Methicillin-resistant Staphylococcus aureus,—or MRSA,—is a mutant variant of the common staph infection found in hospitals and nursing homes. What sets it apart from common staph is its resistance to a wide range of commonly used antibiotics. In the late 1990s, it began to appear in people who hadn't been anywhere near a health-care institution. They were struck with what scientists have taken to calling Community-Associated MRSA. The disease appears in places where daily, close contact is the norm: schools, day-care centers, and prisons, for example. If caught early, before it gets into the bloodstream, it is usually treatable with low-grade antibiotics, and its spread can be controlled. It may even be remedied without antibiotics by draining the lesions it raises on the skin. Once it passes that early stage, however, it can become a much more difficult infection to eradicate. MRSA is an important warning sign because doctors are frequently having to use the strongest antibiotics to treat it. We know this to be an effect of antibiotic overuse. The end result is a breed of bacteria against which we have little, if any recourse for a cure. "The challenge that we'll face is that a growing number of bacterial infections will be more and more difficult to treat. The reports are rare, but we're already seeing [cases] of bacteria... where there are no effective antibiotics to treat the infection," says Dr. Srinivasan. Right now, these cases are appearing only in hospitals and only in the most immunocompromised patients, but that was once the case for drug-resistant staph, too. The only real, immediate course of action is education and vigilance about proper antibiotic use, because, as Dr. Srinivasan notes, "our ability to develop new drugs has already been surpassed by the speed with which bacteria are developing resistance." Several institutions have undertaken awareness campaigns, like the CDC's "Get Smart" program and the Infectious Diseases Society of America's "Bad Bugs, No Drugs," both of which have had good success educating both patients and health-care workers. CDC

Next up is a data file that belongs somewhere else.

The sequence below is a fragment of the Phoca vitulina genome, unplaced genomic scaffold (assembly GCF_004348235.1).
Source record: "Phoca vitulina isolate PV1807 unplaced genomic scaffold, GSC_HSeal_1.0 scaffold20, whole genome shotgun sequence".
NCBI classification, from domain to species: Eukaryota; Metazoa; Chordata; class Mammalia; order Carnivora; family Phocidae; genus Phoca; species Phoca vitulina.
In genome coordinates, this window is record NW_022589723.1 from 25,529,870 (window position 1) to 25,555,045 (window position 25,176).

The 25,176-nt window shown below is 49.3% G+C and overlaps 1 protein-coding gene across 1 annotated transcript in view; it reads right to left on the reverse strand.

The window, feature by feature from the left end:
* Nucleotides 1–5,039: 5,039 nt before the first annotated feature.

Staphylococcus aureus bacteria
In order to infect, bacteria have to gather their forces. A new plastic-like material can disrupt their communications, making it difficult for infections to take hold.
A team of researchers is waging communications warfare on infectious bacteria, silencing the biochemical conversations microbes use to organize their attacks on biological tissues. By deploying plastic-like materials that soak up the chemical signals bacteria pass between one another, the team may have found a way to insert an element of confusion into the battle against antibiotic-resistant bacteria.
The materials — similar to the stuff dentists use to repair teeth — are specially designed to absorb signaling molecules that bacteria use to gather their troops around an infection point. In order to get a good infection going, bacteria need sufficient numbers. If they can’t muster, they can’t infect.
Further, the plastics also keep bacteria from forming biofilms, which are more or less slimy layers of microbes that serve as breeding grounds. Just as they need sufficient numbers to infect, to reproduce in effective numbers they need to rally the troops as well. This signal-blocking approach could stop them from doing so.
Perhaps best of all, it’s not just another antibiotic that bacterial evolution will at some point outfox. It’s almost like the precision jamming technology DARPA is seeking for troops in the battlefield, scaled down to the microbial level. Take away the enemy’s ability to transmit information, and suddenly you’ve got a distinct upper hand.